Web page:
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strange new normal

Welcome to our strange new normal. Chaos has a way of reordering reality; that’s the claim of Nomadic Learning—builder of digital academies around the world. They claim that reordering how we operate opens doors to new opportunities and mind-sets.

This spring Americans are being pried out of a cultural habit more than a century old. In our new normal, the office is no longer the primary location where white-collar work gets done. Perhaps a million newly remote employees will discover that productivity, innovation and creativity are stronger when the office is abandoned.

Nomadic Learning imagines that if the coronavirus goes on hiatus this spring—infections drop and social distancing eases—many one-time office workers will have little interest in returning to how they use to work. The age of the office is over, and the bell can’t be un-rung.

And there’s really no need to try. The traditional office was already fading into obsolescence. The coronavirus pandemic just radically sped up the timeline. Give people the leeway and trust to schedule their work lives around their personal lives (not the other way around) and most workers will be more productive, more driven and happier. Organizations will learn that they benefit tremendously from losing the limitations that come with an office.

In 1970, Lawrence Richards wrote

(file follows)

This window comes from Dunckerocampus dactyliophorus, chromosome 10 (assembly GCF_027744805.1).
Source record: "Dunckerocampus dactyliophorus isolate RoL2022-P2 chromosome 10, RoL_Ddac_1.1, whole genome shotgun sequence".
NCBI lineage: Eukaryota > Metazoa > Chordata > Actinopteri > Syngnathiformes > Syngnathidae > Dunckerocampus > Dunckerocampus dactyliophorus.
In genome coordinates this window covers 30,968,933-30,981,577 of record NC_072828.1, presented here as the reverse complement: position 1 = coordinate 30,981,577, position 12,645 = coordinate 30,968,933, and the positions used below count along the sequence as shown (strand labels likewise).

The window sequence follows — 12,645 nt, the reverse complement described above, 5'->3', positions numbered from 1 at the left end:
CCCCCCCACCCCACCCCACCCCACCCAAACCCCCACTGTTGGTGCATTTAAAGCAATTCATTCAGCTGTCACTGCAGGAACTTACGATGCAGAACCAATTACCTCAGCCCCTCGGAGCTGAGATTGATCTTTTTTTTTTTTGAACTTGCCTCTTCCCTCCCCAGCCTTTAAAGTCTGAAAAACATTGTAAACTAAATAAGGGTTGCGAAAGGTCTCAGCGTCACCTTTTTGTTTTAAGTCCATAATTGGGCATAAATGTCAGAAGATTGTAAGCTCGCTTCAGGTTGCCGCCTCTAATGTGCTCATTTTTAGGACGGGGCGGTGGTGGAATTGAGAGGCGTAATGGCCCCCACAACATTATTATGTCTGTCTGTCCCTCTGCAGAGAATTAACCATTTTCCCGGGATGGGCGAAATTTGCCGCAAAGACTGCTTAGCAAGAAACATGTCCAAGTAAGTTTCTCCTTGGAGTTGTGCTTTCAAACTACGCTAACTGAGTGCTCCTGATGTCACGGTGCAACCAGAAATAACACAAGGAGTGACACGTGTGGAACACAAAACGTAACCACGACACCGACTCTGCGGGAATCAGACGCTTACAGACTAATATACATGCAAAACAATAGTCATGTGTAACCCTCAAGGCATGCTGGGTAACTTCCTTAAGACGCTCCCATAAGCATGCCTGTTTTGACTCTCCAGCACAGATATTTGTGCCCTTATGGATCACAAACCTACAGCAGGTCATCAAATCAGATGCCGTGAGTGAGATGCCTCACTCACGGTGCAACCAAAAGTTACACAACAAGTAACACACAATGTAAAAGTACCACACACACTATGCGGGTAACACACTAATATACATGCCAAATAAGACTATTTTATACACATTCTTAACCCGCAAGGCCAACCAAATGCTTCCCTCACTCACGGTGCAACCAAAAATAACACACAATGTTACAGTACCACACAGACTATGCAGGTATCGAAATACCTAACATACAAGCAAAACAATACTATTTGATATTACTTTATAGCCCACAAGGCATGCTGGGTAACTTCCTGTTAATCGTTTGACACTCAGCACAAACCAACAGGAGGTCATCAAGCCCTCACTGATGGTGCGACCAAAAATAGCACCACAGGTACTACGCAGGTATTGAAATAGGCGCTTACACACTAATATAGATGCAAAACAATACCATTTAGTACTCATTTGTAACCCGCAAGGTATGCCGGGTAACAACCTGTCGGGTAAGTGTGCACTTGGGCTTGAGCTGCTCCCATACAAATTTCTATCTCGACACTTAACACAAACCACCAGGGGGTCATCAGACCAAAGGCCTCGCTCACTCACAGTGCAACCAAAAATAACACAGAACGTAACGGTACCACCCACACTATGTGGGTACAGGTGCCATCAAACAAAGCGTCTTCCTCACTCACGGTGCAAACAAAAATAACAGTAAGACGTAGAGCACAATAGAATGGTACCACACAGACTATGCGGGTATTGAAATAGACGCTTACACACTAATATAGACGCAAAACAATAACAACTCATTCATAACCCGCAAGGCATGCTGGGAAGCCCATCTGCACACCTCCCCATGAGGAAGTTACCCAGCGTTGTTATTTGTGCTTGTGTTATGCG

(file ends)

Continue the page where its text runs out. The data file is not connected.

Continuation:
A New Face for the Church. He complained that we do not want anything to happen Sunday mornings that upsets our routine. We like to be inspired at church, to come away with warm feelings. But we definitely do not want to be disturbed. So we structure Sundays for predictability and comfort.

Well, we’re totally out of predictability. And while home is comfortable, self-quarantining will get really old, really quick. Ask the Italians.

Half a century ago Mr Richards anticipated churches might no longer own buildings (it would be illegal). He dreamed that in some future day Christ-followers would discover that what they really need is the body of Christ—need each other. We can be comforted by structure, entertained by a sage-on-a-stage, inspired by a rocking worship band, awed by cutting-edge technology.

But Christians need one another, for where two or three gather in Jesus’ name, He
is there.

And what our world needs today is a church that is present in the community, that cares and acts and expects God to act. Let’s pray and let's act. Visit your neighbor, telephone someone from your past, help a stranger, boldly care for the sick, perhaps even sit with the dying and the grieving.

Remember, where you go, God goes with you. ~